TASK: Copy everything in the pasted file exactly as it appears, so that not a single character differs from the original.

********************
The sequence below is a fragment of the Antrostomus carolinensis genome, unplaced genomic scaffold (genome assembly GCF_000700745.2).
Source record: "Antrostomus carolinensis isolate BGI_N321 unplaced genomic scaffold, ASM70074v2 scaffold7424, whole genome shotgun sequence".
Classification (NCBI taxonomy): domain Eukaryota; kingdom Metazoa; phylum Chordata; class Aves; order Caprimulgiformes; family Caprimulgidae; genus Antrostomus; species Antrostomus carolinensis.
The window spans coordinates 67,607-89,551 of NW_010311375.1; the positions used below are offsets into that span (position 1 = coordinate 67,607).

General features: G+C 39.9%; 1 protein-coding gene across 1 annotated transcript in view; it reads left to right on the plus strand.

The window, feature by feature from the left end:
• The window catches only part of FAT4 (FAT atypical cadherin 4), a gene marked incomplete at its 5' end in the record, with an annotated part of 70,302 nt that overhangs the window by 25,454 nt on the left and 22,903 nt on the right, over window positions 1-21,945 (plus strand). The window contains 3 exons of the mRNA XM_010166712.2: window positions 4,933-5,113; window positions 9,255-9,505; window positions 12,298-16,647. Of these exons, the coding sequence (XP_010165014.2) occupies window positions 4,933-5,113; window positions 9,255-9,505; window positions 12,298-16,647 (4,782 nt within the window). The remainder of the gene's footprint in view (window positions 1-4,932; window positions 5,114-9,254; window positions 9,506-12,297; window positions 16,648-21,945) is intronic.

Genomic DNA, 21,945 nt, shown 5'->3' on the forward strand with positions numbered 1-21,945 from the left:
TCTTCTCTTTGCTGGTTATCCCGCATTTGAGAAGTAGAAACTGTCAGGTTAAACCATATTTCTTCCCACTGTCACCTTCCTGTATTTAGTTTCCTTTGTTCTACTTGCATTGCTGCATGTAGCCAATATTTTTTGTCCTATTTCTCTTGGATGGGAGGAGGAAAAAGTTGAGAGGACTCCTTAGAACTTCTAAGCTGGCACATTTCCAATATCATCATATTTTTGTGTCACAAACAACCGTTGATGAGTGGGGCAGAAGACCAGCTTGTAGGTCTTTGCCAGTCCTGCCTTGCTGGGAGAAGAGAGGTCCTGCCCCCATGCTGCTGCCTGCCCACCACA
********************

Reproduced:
The sequence below is a fragment of the Antrostomus carolinensis genome, unplaced genomic scaffold (genome assembly GCF_000700745.2).
Source record: "Antrostomus carolinensis isolate BGI_N321 unplaced genomic scaffold, ASM70074v2 scaffold7424, whole genome shotgun sequence".
Classification (NCBI taxonomy): domain Eukaryota; kingdom Metazoa; phylum Chordata; class Aves; order Caprimulgiformes; family Caprimulgidae; genus Antrostomus; species Antrostomus carolinensis.
The window spans coordinates 67,607-89,551 of NW_010311375.1; the positions used below are offsets into that span (position 1 = coordinate 67,607).

General features: G+C 39.9%; 1 protein-coding gene across 1 annotated transcript in view; it reads left to right on the plus strand.

The window, feature by feature from the left end:
• The window catches only part of FAT4 (FAT atypical cadherin 4), a gene marked incomplete at its 5' end in the record, with an annotated part of 70,302 nt that overhangs the window by 25,454 nt on the left and 22,903 nt on the right, over window positions 1-21,945 (plus strand). The window contains 3 exons of the mRNA XM_010166712.2: window positions 4,933-5,113; window positions 9,255-9,505; window positions 12,298-16,647. Of these exons, the coding sequence (XP_010165014.2) occupies window positions 4,933-5,113; window positions 9,255-9,505; window positions 12,298-16,647 (4,782 nt within the window). The remainder of the gene's footprint in view (window positions 1-4,932; window positions 5,114-9,254; window positions 9,506-12,297; window positions 16,648-21,945) is intronic.

Genomic DNA, 21,945 nt, shown 5'->3' on the forward strand with positions numbered 1-21,945 from the left:
TCTTCTCTTTGCTGGTTATCCCGCATTTGAGAAGTAGAAACTGTCAGGTTAAACCATATTTCTTCCCACTGTCACCTTCCTGTATTTAGTTTCCTTTGTTCTACTTGCATTGCTGCATGTAGCCAATATTTTTTGTCCTATTTCTCTTGGATGGGAGGAGGAAAAAGTTGAGAGGACTCCTTAGAACTTCTAAGCTGGCACATTTCCAATATCATCATATTTTTGTGTCACAAACAACCGTTGATGAGTGGGGCAGAAGACCAGCTTGTAGGTCTTTGCCAGTCCTGCCTTGCTGGGAGAAGAGAGGTCCTGCCCCCATGCTGCTGCCTGCCCACCACA